Yesterday I walked twenty kilometres around Phnom Penh searching out Vann Molyvann-designed buildings.
Let me warn you now: this post contains a lot of information from Wikipedia and various Google searches that I didn’t know two days ago. I’m now going to regurgitate it as if I know what I’m talking about. Those who dislike ‘information’ and ‘facts’ may want to ignore the text and just look at the pictures.
Vann Molyvann, the first fully-qualified architect in Cambodia, was made State Architect by Prince Norodom Sihanouk in the 1950s. After independence from France, Sihanouk kicked off the New Khmer Architecture movement in his desire to create a modern, post-colonial Cambodia – Molyvann was at the forefront of this movement.
After visiting the National Museum, I began my day of Vann Molyvann with the Chaktomuk Conference Hall (above) and the Independence Monument (below). Only the back of the conference hall is visible from the road, and the security guard wouldn’t let me in the grounds. There is a picture of the front here.
A couple of kilometres away is the National Olympic Stadium. The 50,000 capacity grounds were built in 1963-64 for the Southeast Asian Peninsular Games (which never actually took place).
It’s a typical example of New Khmer Architecture, which combined Modernism with distinctly Cambodian influences from Angkor design and traditional houses. The main stadium building is surrounded by moats, as found in Angkor structures:
These staircases are directly outside the indoor arena (which once hosted a concert by Irish pop turd, Ronan Keating).
In the picture below, you can see the commentary box jutting out from the stands.
The stadium was bought by a Taiwanese company and its unclear what will happen to it in the future. Some of Molyvann’s most famous buildings have already been knocked down and replaced by cookie-cutter Chinese and Korean-designed buildings.
Few people were in the stadium while I was there, but apparently it gets busy in the evenings when people come to play sports after work.
My next stop after the stadium was the Royal University of Phnom Penh. Molyvann designed several buildings for the then Teachers Training College (the buildings are now used by the Institute of Languages, part of the university). By the time they opened in 1972, Molyvann had left Cambodia, escaping to the safety of Switzerland.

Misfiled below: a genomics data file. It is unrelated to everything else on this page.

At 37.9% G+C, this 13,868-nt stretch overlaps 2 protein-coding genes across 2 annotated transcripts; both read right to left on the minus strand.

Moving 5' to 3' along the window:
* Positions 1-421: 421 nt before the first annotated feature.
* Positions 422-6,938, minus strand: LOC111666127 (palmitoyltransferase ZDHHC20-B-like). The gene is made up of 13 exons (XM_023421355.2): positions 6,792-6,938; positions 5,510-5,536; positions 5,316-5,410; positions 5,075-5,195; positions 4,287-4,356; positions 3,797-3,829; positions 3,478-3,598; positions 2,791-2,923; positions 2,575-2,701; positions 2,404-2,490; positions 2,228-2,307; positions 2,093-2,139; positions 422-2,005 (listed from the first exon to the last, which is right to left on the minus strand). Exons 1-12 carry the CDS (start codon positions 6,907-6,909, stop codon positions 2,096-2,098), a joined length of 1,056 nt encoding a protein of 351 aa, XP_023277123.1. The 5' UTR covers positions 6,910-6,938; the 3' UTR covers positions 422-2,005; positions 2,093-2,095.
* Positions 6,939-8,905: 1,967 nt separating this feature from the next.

The classrooms look like frogs about to hop:
From the front:
The library (now used by the French department) looks like a traditional straw hat:
This is now the university’s English department:
The next buildings were a little harder to find. I emailed Khmer Architecture Tours who run occasional tours of Phnom Penh (none of which coincided with my visit). They kindly sent me directions.
The local dog community made it very clear that I wasn’t welcome.
The ‘100 Houses’ development was built to house staff of the Bank of Cambodia in 1965. Some of the houses are still in good condition, but some have been altered almost beyond recognition, and others have fallen into disrepair.
Finally, I went back to the city centre and found the former-Capitol Cinema.
Sadly, the achievements of the New Khmer Architects seem to have been largely forgotten. New architecture in Phnom Penh is uniformly awful and there’s little in the way of town planning. This is the National Assembly building:
And, directly opposite, is this:
It’s the kind of building that might be tolerable in an out-of-town shopping centre (where, at least, nobody sane will ever see it) but to build it opposite the National Assembly is obscene and indicative of how little care is being taken to modernise the city in a sympathetic way.
If you want to read more detailed descriptions of Molyvann’s buildings, try this site.
The Chaktomuk Conference Hall is on Sisowath Quay close to the Royal Palace. The Independence Monument, National Olympic Stadium and Royal University of Phnom Penh are all marked on maps and easy to find.
The 100 Houses can be found by following Russian Blvd west past the Royal University of Phnom Penh and continuing until you see a Toyota dealership on your right. Take the right turn just before the dealership and continue straight, past small shops and a market.
The former-Capitol Cinema is on the corner of 19th street and 148th street.